The second concern we have had all along is that there would be population displacements. We are seeing a few thousand here and there, maybe up in the north in some of the Kurdish areas, but no large-scale movements at this point.

There has been a water issue, and I am not sure everybody entirely understands this. It predates the war. Water and sanitation are the principal reasons children have died at higher rates than they should have for a middle-income country. The child mortality rates for Iraq are not a function of an absence of food. The food distribution system provides enough food for the population.

Generally, it is not a function of food. It is a function of a deliberate decision by the regime not to repair the water system or replace old equipment with new equipment, so in many cases people are basically drinking untreated sewer water in their homes and have been for some years.

Most people in the elite drink water from Jordan that is bottled. And in fact, we have a large contract that is about to be granted to bring in bottled water for the whole population while we repair, after the war is over, the water and sanitation systems of the country.

Seventy percent of the population of the country is urbanized. This is not a rural population primarily, and so public services like sewer and water systems make a great deal of difference. People were particularly destitute in the Shia areas of the south. The Kurds, because they have been relatively independent in the north, have actually built a robust market economy, and their agricultural system produces so much in terms of surpluses that they can export it.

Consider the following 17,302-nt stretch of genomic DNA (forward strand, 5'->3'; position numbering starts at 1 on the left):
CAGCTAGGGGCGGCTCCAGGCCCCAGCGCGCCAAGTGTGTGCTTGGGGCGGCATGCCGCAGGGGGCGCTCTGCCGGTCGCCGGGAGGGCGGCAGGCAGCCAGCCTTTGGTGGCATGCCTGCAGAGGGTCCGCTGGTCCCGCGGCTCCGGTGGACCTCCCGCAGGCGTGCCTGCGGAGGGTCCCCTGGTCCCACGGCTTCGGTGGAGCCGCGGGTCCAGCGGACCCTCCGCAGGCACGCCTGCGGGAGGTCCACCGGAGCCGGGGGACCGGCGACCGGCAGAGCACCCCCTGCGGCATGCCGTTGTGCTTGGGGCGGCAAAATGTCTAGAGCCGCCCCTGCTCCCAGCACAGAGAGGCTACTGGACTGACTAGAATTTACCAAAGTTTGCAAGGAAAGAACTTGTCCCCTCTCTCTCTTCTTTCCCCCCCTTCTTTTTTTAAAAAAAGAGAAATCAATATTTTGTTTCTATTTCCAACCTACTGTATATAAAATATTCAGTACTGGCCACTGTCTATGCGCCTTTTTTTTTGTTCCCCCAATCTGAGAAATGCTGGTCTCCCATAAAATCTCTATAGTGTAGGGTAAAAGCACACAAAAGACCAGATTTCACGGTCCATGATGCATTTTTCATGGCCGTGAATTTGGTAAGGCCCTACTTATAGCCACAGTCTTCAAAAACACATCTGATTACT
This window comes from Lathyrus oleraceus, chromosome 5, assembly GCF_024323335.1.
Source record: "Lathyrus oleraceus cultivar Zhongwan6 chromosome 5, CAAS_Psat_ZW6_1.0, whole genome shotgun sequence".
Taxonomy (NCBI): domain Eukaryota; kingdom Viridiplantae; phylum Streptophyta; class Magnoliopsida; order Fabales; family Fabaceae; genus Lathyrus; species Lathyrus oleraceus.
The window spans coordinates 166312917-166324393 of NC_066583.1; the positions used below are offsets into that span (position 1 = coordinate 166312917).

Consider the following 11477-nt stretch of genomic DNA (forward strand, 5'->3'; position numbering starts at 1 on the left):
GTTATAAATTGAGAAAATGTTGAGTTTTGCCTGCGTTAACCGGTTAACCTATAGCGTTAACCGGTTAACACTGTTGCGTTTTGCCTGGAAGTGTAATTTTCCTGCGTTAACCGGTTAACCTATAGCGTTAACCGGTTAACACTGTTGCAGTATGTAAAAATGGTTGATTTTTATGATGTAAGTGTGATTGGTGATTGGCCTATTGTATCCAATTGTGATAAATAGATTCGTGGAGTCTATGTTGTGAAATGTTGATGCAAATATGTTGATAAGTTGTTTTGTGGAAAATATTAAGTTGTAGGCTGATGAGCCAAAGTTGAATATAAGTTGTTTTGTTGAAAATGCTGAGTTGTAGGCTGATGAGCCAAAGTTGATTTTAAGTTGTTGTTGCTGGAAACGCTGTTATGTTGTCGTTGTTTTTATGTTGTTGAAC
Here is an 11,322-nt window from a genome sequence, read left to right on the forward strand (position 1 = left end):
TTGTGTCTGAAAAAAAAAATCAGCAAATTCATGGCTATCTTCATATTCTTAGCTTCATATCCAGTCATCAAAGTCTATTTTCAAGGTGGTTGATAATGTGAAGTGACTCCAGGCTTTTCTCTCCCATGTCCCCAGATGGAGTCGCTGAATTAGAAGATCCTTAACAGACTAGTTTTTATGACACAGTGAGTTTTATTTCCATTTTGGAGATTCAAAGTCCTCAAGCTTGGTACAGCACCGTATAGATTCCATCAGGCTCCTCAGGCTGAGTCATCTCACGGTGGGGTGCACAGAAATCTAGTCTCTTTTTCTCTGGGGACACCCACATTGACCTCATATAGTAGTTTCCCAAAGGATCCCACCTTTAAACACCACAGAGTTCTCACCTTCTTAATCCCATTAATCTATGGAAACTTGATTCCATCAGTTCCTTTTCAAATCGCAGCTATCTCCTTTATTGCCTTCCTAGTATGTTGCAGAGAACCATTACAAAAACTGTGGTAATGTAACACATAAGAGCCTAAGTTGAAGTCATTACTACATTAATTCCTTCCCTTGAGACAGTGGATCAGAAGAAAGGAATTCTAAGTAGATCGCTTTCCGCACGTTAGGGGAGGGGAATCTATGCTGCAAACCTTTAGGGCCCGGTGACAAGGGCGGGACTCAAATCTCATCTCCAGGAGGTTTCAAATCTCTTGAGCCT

The real poverty, the most severe poverty is in the south, in the Shia areas along the border with Iran, Kuwait, and Saudi Arabia. So we are certainly concerned about those people because they were vulnerable prior to the beginning of the conflict.

We have between 20 and 30 nongovernmental organization (NGO) grants that we have received for humanitarian relief. Within the next week, we will be awarding $30 million worth of grant proposals.

Now that the President has submitted the supplemental budget to the Congress we have, potentially a large pool of money: $2.4 billion both for the relief and the reconstruction of the country. We have awarded as of yesterday the contract for the management of the port, and four people have headed out this weekend from that company to set up shop and begin to recruit people in order to manage the port when the British military turns it over to us for civilian purposes.

If anybody has any questions, we would be glad to answer them.

Question: Hi, good afternoon.

Administrator Natsios: How are you?

Question: Very well. How are you doing?

Administrator Natsios: Good.

Question: A couple of questions.

First, how much is in the supplemental for food specifically? And in your plans for post-Saddam Iraq and managing the country and so on, have you hired any people who are experienced in managing cities, any city planners? Or are they mostly retired military, retired diplomats?